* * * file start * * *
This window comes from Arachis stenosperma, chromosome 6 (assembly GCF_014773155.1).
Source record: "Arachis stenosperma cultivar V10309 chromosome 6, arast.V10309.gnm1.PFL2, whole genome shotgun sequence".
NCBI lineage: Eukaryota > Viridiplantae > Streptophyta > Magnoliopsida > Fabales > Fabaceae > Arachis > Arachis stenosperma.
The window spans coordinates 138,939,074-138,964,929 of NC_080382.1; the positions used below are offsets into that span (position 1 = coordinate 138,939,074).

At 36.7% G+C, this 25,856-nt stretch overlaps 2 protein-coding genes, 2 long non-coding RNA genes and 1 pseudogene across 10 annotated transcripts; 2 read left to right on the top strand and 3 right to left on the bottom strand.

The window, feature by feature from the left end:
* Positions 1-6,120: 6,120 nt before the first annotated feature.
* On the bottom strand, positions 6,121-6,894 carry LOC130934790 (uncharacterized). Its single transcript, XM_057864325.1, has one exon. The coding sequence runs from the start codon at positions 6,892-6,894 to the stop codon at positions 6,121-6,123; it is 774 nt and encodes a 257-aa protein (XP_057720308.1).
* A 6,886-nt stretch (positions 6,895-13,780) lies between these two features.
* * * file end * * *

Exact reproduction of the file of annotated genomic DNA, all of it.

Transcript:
This window comes from Arachis stenosperma, chromosome 6 (assembly GCF_014773155.1).
Source record: "Arachis stenosperma cultivar V10309 chromosome 6, arast.V10309.gnm1.PFL2, whole genome shotgun sequence".
NCBI lineage: Eukaryota > Viridiplantae > Streptophyta > Magnoliopsida > Fabales > Fabaceae > Arachis > Arachis stenosperma.
The window spans coordinates 138,939,074-138,964,929 of NC_080382.1; the positions used below are offsets into that span (position 1 = coordinate 138,939,074).

At 36.7% G+C, this 25,856-nt stretch overlaps 2 protein-coding genes, 2 long non-coding RNA genes and 1 pseudogene across 10 annotated transcripts; 2 read left to right on the top strand and 3 right to left on the bottom strand.

The window, feature by feature from the left end:
* Positions 1-6,120: 6,120 nt before the first annotated feature.
* On the bottom strand, positions 6,121-6,894 carry LOC130934790 (uncharacterized). Its single transcript, XM_057864325.1, has one exon. The coding sequence runs from the start codon at positions 6,892-6,894 to the stop codon at positions 6,121-6,123; it is 774 nt and encodes a 257-aa protein (XP_057720308.1).
* A 6,886-nt stretch (positions 6,895-13,780) lies between these two features.